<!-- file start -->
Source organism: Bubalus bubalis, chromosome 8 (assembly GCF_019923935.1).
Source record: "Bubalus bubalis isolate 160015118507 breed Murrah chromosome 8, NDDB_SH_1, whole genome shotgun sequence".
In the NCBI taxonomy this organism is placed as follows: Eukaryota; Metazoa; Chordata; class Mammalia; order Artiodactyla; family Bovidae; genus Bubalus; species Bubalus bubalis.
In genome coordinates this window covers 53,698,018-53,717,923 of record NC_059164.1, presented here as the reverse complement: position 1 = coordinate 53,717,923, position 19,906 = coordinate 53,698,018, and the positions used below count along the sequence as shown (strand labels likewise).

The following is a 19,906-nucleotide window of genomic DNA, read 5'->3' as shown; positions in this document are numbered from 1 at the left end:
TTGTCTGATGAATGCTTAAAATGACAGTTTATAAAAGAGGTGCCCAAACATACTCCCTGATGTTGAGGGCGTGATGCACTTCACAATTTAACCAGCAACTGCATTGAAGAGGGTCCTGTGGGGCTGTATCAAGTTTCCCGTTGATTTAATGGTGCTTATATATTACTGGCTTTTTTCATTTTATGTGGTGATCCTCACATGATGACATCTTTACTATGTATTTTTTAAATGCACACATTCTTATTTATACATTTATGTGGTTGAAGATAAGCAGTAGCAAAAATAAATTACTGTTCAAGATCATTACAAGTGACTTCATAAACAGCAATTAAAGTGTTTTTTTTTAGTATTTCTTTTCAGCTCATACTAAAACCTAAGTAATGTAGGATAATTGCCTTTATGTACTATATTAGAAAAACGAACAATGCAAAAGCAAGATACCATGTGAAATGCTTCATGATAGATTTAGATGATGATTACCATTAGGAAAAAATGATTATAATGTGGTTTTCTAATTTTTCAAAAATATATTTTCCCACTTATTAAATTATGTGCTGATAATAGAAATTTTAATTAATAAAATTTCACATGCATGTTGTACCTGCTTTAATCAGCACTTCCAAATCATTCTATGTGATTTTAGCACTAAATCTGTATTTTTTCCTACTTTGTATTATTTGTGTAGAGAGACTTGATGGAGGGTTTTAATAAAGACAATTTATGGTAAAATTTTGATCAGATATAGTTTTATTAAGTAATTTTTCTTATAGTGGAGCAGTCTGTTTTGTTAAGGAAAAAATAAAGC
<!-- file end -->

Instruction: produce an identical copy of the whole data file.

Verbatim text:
Source organism: Bubalus bubalis, chromosome 8 (assembly GCF_019923935.1).
Source record: "Bubalus bubalis isolate 160015118507 breed Murrah chromosome 8, NDDB_SH_1, whole genome shotgun sequence".
In the NCBI taxonomy this organism is placed as follows: Eukaryota; Metazoa; Chordata; class Mammalia; order Artiodactyla; family Bovidae; genus Bubalus; species Bubalus bubalis.
In genome coordinates this window covers 53,698,018-53,717,923 of record NC_059164.1, presented here as the reverse complement: position 1 = coordinate 53,717,923, position 19,906 = coordinate 53,698,018, and the positions used below count along the sequence as shown (strand labels likewise).

The following is a 19,906-nucleotide window of genomic DNA, read 5'->3' as shown; positions in this document are numbered from 1 at the left end:
TTGTCTGATGAATGCTTAAAATGACAGTTTATAAAAGAGGTGCCCAAACATACTCCCTGATGTTGAGGGCGTGATGCACTTCACAATTTAACCAGCAACTGCATTGAAGAGGGTCCTGTGGGGCTGTATCAAGTTTCCCGTTGATTTAATGGTGCTTATATATTACTGGCTTTTTTCATTTTATGTGGTGATCCTCACATGATGACATCTTTACTATGTATTTTTTAAATGCACACATTCTTATTTATACATTTATGTGGTTGAAGATAAGCAGTAGCAAAAATAAATTACTGTTCAAGATCATTACAAGTGACTTCATAAACAGCAATTAAAGTGTTTTTTTTTAGTATTTCTTTTCAGCTCATACTAAAACCTAAGTAATGTAGGATAATTGCCTTTATGTACTATATTAGAAAAACGAACAATGCAAAAGCAAGATACCATGTGAAATGCTTCATGATAGATTTAGATGATGATTACCATTAGGAAAAAATGATTATAATGTGGTTTTCTAATTTTTCAAAAATATATTTTCCCACTTATTAAATTATGTGCTGATAATAGAAATTTTAATTAATAAAATTTCACATGCATGTTGTACCTGCTTTAATCAGCACTTCCAAATCATTCTATGTGATTTTAGCACTAAATCTGTATTTTTTCCTACTTTGTATTATTTGTGTAGAGAGACTTGATGGAGGGTTTTAATAAAGACAATTTATGGTAAAATTTTGATCAGATATAGTTTTATTAAGTAATTTTTCTTATAGTGGAGCAGTCTGTTTTGTTAAGGAAAAAATAAAGC